What is winter like at an orchard? More specifically, what is it like at the orchard during a winter like this one, with brutal temperatures and perpetual blankets of snow?
As you might have guessed, we’ve spent an unusual amount of time plowing and shoveling this winter. We’ve not only had to plow the driveways, we’ve also had to shovel our roofs!
To keep our crew pruning, we’ve had to plow between each row of trees. Annual pruning strengthens our trees, keeps them living longer and increases fruit yield and quality. Since we prune while the tree is dormant, we always want to finish pruning by the end of April. First we prune our pome fruit (pears and apples), and then we prune stone fruit (peaches, nectarines, cherries and apricots). Right now, we’ve finished pruning most of our pome fruit. We’re just waiting until late March to prune our younger blocks. Younger trees are more prone to winter injury from early pruning. In another week or two weeks we will get started pruning our stone fruit.
Has this harsh winter damaged any of the trees? Many people have asked us this over the winter. Normally, snow and ice do not hurt the trees, but extreme cold can damage the buds.
In general, it’s the autumn and early winter that determine how hardy a fruit tree will be throughout the winter. On fruit trees, buds develop during the summer and need to overwinter through the dormant season before producing fruit. As days grow shorter in the fall, fruit trees begin to prepare for winter by “hardening off.” The hardening off process is the technical name for what we see trees experience each autumn: they slow and then stop the growth of new flowers and leaves and then, to conserve their resources, they stop feeding the existing leaves so that they fall to the ground.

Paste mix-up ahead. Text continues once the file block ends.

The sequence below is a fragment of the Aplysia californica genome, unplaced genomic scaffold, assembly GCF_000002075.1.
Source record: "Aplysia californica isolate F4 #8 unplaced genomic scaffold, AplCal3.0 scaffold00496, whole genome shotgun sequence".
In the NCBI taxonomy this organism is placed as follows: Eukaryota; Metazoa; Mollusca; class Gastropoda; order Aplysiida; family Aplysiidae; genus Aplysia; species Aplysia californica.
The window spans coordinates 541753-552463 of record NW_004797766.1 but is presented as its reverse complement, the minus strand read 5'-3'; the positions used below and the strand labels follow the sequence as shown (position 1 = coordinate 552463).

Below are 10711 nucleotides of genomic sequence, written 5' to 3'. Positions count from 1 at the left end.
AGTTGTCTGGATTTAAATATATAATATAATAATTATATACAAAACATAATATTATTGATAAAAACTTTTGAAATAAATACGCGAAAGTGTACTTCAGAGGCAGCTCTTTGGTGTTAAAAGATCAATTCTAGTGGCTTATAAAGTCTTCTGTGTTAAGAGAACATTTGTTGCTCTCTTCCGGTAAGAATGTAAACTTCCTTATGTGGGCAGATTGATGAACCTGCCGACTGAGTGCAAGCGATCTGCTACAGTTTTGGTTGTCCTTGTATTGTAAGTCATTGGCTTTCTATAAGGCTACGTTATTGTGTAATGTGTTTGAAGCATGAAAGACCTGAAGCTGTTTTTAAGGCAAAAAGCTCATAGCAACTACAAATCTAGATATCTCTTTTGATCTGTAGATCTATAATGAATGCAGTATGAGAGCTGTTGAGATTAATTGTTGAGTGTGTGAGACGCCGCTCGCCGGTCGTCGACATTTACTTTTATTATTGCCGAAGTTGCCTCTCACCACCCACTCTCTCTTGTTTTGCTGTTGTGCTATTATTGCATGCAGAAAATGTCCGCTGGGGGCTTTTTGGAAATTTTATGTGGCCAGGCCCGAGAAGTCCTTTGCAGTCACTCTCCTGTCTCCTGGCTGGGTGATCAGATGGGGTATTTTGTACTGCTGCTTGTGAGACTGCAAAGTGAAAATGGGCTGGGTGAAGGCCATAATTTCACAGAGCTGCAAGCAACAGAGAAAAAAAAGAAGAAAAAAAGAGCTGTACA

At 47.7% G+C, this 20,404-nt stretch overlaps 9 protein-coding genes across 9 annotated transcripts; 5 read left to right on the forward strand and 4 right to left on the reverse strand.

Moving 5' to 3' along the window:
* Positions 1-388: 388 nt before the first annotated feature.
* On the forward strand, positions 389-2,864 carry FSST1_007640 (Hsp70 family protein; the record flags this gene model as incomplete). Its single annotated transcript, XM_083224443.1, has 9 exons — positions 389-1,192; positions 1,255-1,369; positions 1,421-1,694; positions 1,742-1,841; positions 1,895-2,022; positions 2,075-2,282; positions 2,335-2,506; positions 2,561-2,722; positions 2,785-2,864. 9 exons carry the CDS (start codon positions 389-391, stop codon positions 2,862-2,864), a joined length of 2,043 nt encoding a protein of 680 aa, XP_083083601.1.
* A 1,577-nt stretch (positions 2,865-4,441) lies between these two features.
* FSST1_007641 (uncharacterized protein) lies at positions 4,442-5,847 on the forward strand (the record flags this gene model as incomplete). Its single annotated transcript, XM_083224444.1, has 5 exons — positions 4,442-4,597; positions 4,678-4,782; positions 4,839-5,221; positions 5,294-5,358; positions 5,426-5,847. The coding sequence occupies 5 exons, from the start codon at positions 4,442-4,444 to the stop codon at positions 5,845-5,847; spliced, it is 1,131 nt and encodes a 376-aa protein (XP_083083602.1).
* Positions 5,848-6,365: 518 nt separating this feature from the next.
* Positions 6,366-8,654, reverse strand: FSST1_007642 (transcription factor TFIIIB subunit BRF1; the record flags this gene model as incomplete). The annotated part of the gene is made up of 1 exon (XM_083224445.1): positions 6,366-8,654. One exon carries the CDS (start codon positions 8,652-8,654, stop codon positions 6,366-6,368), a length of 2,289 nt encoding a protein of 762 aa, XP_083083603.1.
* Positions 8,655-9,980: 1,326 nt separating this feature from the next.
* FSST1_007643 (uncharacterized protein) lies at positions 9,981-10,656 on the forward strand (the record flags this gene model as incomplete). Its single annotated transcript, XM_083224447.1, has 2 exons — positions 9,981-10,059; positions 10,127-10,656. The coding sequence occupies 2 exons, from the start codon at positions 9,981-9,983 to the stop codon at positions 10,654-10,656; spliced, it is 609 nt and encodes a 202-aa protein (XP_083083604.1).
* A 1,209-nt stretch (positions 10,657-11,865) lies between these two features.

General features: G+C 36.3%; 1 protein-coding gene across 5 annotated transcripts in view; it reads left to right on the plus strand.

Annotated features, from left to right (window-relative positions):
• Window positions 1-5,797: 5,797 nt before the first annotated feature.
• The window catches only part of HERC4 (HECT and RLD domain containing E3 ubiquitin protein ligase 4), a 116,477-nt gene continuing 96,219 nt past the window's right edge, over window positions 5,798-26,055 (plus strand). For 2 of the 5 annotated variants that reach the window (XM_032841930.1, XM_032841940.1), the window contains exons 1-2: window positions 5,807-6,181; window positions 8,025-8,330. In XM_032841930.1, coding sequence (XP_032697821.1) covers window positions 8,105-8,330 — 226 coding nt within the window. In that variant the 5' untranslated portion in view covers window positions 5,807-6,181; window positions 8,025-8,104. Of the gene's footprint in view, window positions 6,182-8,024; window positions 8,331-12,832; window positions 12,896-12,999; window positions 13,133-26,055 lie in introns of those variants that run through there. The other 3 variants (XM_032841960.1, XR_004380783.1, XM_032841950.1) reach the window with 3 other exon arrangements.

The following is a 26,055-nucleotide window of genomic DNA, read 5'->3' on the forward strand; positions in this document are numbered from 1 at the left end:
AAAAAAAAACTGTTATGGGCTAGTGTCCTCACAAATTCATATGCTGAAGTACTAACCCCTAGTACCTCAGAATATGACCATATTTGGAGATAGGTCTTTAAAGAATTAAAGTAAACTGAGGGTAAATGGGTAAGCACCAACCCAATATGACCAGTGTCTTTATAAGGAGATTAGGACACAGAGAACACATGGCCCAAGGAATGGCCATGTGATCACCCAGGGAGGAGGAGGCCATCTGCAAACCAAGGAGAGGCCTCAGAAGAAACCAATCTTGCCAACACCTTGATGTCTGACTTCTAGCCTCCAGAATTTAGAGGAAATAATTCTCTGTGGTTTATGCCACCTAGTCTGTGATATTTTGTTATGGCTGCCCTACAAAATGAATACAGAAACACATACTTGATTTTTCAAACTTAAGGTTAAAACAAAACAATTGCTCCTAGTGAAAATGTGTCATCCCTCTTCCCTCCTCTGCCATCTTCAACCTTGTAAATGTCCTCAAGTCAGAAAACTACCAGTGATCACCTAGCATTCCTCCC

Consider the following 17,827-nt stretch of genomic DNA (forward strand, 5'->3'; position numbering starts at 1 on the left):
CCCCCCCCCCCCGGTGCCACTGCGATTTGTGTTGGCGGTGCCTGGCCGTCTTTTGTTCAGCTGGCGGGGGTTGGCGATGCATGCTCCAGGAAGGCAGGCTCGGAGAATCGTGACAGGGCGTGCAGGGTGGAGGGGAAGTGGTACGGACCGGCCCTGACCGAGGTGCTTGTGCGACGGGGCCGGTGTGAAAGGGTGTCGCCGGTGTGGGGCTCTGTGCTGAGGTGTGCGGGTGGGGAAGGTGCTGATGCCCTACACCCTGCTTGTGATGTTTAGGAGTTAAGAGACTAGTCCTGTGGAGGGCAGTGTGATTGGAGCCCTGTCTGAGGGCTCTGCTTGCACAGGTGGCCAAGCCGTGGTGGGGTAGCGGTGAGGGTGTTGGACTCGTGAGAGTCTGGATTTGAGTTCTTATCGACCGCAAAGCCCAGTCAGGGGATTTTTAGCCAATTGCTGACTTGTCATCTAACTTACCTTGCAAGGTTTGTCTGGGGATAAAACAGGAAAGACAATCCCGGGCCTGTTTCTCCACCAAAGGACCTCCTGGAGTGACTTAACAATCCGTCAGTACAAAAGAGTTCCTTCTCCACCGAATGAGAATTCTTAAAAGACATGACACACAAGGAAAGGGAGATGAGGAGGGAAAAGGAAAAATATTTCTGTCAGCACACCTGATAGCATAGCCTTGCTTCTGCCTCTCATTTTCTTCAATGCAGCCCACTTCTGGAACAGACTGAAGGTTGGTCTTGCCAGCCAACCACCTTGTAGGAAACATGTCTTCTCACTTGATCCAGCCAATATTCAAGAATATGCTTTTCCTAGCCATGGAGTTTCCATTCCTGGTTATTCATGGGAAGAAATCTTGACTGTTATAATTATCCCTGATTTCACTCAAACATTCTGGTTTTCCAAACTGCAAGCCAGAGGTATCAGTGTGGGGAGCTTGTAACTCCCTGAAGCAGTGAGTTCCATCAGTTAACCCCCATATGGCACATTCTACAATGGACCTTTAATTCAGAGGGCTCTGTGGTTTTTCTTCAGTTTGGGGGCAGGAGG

All fruit trees are hardiest when they have had ample opportunity to “harden off” before extreme cold hits, so we’re more concerned about, say, a 10 degree day in early December, when the tree is still hardening off, or a cold snap in late March, when it is beginning to grow again. Days like these can damage buds that would actually survive sub-zero temperatures in the dead of winter.
As for extreme temperatures in the dead of winter, apple buds usually survive just fine unless temperatures plummet below -15. Stone fruit like peaches and cherries can experience some bud damage after temperatures dip below -5 to -10 degrees.
Overall, our trees have come through this severe winter well. We are all looking forward to parking the snowplows soon, though!
Why are Apples and Pears Called Pome Fruit?
“Pomes” are fruit with multiple seeds in the center that are divided into different seed “chambers” and surrounded by edible fruit flesh. The name comes from the Latin word “pomum,” which first meant any kind of fruit and later came to mean “apple.” Now pome refers to apples or apple-like fruit, such as pears and quince.
For more helpful tips on home gardening and pruning, visit the Penn State Extension Center’s website.